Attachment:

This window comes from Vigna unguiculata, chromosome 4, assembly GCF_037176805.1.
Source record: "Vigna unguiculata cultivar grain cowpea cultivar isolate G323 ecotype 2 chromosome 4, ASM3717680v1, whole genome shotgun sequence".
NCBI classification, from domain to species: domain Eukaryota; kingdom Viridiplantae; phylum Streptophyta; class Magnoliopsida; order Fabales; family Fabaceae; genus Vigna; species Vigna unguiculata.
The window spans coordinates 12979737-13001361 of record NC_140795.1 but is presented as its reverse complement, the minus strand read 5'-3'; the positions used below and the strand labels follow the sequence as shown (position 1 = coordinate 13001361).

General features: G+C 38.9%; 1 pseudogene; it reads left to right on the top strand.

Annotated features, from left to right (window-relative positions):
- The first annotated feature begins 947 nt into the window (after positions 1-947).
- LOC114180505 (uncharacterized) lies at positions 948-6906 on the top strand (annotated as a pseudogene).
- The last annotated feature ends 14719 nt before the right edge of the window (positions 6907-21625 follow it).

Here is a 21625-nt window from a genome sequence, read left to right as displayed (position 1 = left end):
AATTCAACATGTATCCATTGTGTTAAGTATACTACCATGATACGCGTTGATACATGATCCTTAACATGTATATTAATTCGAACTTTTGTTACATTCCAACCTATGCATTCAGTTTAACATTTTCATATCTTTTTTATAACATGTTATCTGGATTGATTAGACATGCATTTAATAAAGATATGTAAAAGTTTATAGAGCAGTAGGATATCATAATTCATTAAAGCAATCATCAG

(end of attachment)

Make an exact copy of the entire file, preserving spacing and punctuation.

This window comes from Vigna unguiculata, chromosome 4, assembly GCF_037176805.1.
Source record: "Vigna unguiculata cultivar grain cowpea cultivar isolate G323 ecotype 2 chromosome 4, ASM3717680v1, whole genome shotgun sequence".
NCBI classification, from domain to species: domain Eukaryota; kingdom Viridiplantae; phylum Streptophyta; class Magnoliopsida; order Fabales; family Fabaceae; genus Vigna; species Vigna unguiculata.
The window spans coordinates 12979737-13001361 of record NC_140795.1 but is presented as its reverse complement, the minus strand read 5'-3'; the positions used below and the strand labels follow the sequence as shown (position 1 = coordinate 13001361).

General features: G+C 38.9%; 1 pseudogene; it reads left to right on the top strand.

Annotated features, from left to right (window-relative positions):
- The first annotated feature begins 947 nt into the window (after positions 1-947).
- LOC114180505 (uncharacterized) lies at positions 948-6906 on the top strand (annotated as a pseudogene).
- The last annotated feature ends 14719 nt before the right edge of the window (positions 6907-21625 follow it).

Here is a 21625-nt window from a genome sequence, read left to right as displayed (position 1 = left end):
AATTCAACATGTATCCATTGTGTTAAGTATACTACCATGATACGCGTTGATACATGATCCTTAACATGTATATTAATTCGAACTTTTGTTACATTCCAACCTATGCATTCAGTTTAACATTTTCATATCTTTTTTATAACATGTTATCTGGATTGATTAGACATGCATTTAATAAAGATATGTAAAAGTTTATAGAGCAGTAGGATATCATAATTCATTAAAGCAATCATCAG